Criteria to stop research: Participants who expressed a desire to withdraw from the study or overreacted to parasympathetic stimulation symptoms at the stimulus site, such as dizziness, nausea, vomiting, and allergy, met the criterion. These incidents would be reported as adverse events.
The sample size n is calculated using the following formula:
Formula note: n is the sample size needed for each group in this study, and ES is effect size. ES value equivalent to Cohen’s D in the previous study is 0.51 . The sample size required to detect an effect with power = 0.8 of standardized effect size (alpha = 0.05; beta = 0.20; C =7.85). Accordingly, the sample size for each group is 33, the total sample of the study is 66.
Participants were recruited, and the procedures were explained. Volunteers would sign an informed consent form prior to participating in the study.
In this study, after the informed consent forms were signed, participants were randomly assigned to two groups, each receiving a different set of treatments. Participants in group A received AA at TF4, AH6a, TG2, LO1, and LO3 points in the left auricle (phase 1), and one week later, sham acupuncture at the same points (phase 2). Participants in group B received AA at TF4, AH6a, TG2, LO1, and LO3 points in the right auricle (phase 1), and one week later, sham acupuncture at the same points (phase 2).
Device for measuring pain thresholds: The facial pain thresholds before and after AA or sham acupuncture were measured on both sides with the Multi-capacity Digital Force Gage FDIX of Wagner Inc (Newton Unit of Measurement).
Auricular acupuncture: We used the press needles (0.06 - 0.5mm diameter, 1.3-3.0mm length) for auricular acupuncture. For sham auricular acupuncture, we used pieces of tape that are similar in appearance to press needles. This sham acupuncture method was mentioned in Zhang’s study (2014) .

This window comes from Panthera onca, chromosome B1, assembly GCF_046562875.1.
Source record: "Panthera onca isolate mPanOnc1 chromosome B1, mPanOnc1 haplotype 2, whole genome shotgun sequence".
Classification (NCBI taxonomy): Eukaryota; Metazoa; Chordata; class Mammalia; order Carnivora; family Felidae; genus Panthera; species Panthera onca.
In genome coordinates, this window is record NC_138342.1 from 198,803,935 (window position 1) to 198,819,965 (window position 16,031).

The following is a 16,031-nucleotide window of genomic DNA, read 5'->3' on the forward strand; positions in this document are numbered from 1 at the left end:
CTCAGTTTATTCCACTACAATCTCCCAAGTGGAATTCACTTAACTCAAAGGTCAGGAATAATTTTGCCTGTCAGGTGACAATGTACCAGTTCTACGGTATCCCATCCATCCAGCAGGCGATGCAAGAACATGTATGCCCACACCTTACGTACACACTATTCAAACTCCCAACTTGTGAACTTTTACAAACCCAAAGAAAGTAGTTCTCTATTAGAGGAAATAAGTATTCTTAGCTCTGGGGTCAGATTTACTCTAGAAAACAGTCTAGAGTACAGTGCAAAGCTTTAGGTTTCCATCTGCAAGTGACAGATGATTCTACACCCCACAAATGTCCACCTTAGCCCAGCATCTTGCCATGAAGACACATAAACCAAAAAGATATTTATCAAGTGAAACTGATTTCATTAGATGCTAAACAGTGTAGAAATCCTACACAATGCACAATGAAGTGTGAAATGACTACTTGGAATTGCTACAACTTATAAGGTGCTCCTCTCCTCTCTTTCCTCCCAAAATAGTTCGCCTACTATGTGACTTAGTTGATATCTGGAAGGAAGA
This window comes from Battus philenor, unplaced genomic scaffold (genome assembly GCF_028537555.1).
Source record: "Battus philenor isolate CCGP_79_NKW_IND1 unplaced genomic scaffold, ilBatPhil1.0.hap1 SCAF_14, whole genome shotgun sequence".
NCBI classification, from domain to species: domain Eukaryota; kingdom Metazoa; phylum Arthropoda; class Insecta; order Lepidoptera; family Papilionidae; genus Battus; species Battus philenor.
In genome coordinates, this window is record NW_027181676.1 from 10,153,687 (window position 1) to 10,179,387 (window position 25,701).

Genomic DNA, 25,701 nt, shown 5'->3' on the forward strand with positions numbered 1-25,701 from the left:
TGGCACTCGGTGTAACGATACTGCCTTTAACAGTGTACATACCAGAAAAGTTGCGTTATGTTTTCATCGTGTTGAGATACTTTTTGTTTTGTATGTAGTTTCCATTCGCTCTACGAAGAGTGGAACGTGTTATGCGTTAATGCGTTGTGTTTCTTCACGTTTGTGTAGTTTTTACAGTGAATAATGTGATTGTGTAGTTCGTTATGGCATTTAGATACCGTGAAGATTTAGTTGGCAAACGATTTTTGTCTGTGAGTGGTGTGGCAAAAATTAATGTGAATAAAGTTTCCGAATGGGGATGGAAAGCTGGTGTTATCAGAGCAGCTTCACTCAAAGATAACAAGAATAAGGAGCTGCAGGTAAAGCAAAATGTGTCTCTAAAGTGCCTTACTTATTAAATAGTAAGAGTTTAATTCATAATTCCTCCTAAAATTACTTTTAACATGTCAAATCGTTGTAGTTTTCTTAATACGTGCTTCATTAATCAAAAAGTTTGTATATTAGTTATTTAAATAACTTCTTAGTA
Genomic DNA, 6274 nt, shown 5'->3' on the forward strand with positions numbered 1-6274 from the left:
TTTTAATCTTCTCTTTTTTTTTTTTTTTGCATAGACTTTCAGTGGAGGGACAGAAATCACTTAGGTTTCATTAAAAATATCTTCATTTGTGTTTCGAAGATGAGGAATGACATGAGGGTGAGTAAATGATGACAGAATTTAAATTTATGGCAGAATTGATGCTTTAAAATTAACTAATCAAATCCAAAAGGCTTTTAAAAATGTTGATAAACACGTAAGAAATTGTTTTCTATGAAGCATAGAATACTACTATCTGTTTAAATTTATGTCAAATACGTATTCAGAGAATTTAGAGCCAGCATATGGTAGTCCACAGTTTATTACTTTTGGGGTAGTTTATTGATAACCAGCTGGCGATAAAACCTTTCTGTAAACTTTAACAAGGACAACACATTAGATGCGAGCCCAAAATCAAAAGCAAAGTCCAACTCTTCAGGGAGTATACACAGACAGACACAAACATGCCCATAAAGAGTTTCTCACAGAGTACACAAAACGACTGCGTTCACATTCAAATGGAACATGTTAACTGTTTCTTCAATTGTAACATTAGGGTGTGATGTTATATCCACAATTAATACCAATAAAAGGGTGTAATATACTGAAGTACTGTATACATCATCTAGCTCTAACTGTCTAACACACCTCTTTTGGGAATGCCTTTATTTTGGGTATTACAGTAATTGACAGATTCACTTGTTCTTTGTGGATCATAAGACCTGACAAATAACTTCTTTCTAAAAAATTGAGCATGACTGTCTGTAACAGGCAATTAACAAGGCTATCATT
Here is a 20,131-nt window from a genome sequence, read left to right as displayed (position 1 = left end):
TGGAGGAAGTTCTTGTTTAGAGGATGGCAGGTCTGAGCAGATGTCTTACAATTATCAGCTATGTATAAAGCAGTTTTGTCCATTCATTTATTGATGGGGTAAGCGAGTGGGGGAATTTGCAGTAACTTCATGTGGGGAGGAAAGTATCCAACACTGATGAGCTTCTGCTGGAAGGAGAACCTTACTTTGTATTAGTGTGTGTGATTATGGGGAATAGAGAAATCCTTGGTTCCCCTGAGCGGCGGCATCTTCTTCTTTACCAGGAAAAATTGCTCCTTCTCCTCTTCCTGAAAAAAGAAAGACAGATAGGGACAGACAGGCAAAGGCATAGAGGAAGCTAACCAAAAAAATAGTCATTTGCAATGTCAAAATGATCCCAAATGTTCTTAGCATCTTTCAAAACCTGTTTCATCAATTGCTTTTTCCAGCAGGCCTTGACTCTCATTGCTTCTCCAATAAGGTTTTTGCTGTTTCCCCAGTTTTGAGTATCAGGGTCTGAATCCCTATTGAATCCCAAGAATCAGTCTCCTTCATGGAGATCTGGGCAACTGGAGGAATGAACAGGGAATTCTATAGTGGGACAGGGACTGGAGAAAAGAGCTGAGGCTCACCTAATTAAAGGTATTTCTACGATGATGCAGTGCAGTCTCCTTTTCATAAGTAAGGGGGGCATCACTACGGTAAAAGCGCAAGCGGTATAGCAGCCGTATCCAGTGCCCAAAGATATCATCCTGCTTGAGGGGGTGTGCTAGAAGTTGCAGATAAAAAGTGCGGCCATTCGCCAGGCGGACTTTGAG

Participants were exposed to the environment for 10 minutes in order to stabilize their breathing rate, blood pressure, and heart rate, as well as to stop sweating .
The facial pain thresholds were recorded before and after performing AA or sham acupuncture. Table 1 describes the location of facial pain threshold survey points.
The acupuncturist has a medical doctor’s license and has been trained in acupuncture. Acupuncture was done at including Shenmen (TF4), Sympathetic point (AH6a), Adrenal gland points (TG2), Jaw (LO3), and Tooth (LO1). The location of acupoints was determined according to the World Federation of Acupuncture and Moxibustion Societies - WHO Regional Office for the Western Pacific in 2013 .
Both before and after acupuncture, auricles were cleaned with 70% alcohol, regardless of laterality.
In phase 1, the acupuncturist used 4 needles per patient (0.06 - 0.5mm diameter, 1.3-3.0mm length), with one needle for each acupoint. Every 5 minutes, the acupuncturist stimulated the acupoints by gently pressing down until a sensation of burning, soreness, numbness, distension, or heat was felt (this sensation is known as “de qi”) was felt for approximately 30 seconds. This was repeated 3 times while the volunteers rested. The needles were then removed.
In phase 2 (7 days later), the acupuncturist performed all the aforementioned routines except for using four pieces of tape instead of needles.
The auricular acupuncture process was described in Figure 2.
The facial pain thresholds on 9 points on both sides (see Table 1) before and after inserting needles was the primary outcome, quantitative variable, measured with the Multi-capacity Digital Force Gage FDIX of Wagner Inc (Newton Unit of Measurement).
There were no participants who dropped out or were excluded from the study. All 66 participants were recorded and their data were transferred to a blinded analyst. It took 40 minutes to finish one phase per participant and a total of 30 days for the whole study.
Table 2. General characteristics of participants included in each group at the start of the trial. There were no significant differences in sex, age between the experimental and control group (p > 0.05). The difference in basic characteristics of the experimental and control groups was not significant (t test, p > 0.05). Each participant’s heart rate, blood pressure, respiratory rate, SpO2, and BMI were within the normal range, which is necessary for safety participants.
The pain thresholds on the facial skin increased statistically significantly (p<0.05) after participants in group A received AA at TF4, AH6a, TG2, LO1, and LO3 points in the left auricle. In contrast, sham acupuncture did not significantly affect the facial pain thresholds. The results are described in Tables 3 and 4 below.
The pain thresholds on the facial skin increased statistically significantly (p<0.05) after participants in group B received AA at TF4, AH6a, TG2, LO1, and LO3 points in the right auricle. In contrast, sham acupuncture did not significantly affect the facial pain thresholds. The results are described in Tables 5 and 6 below.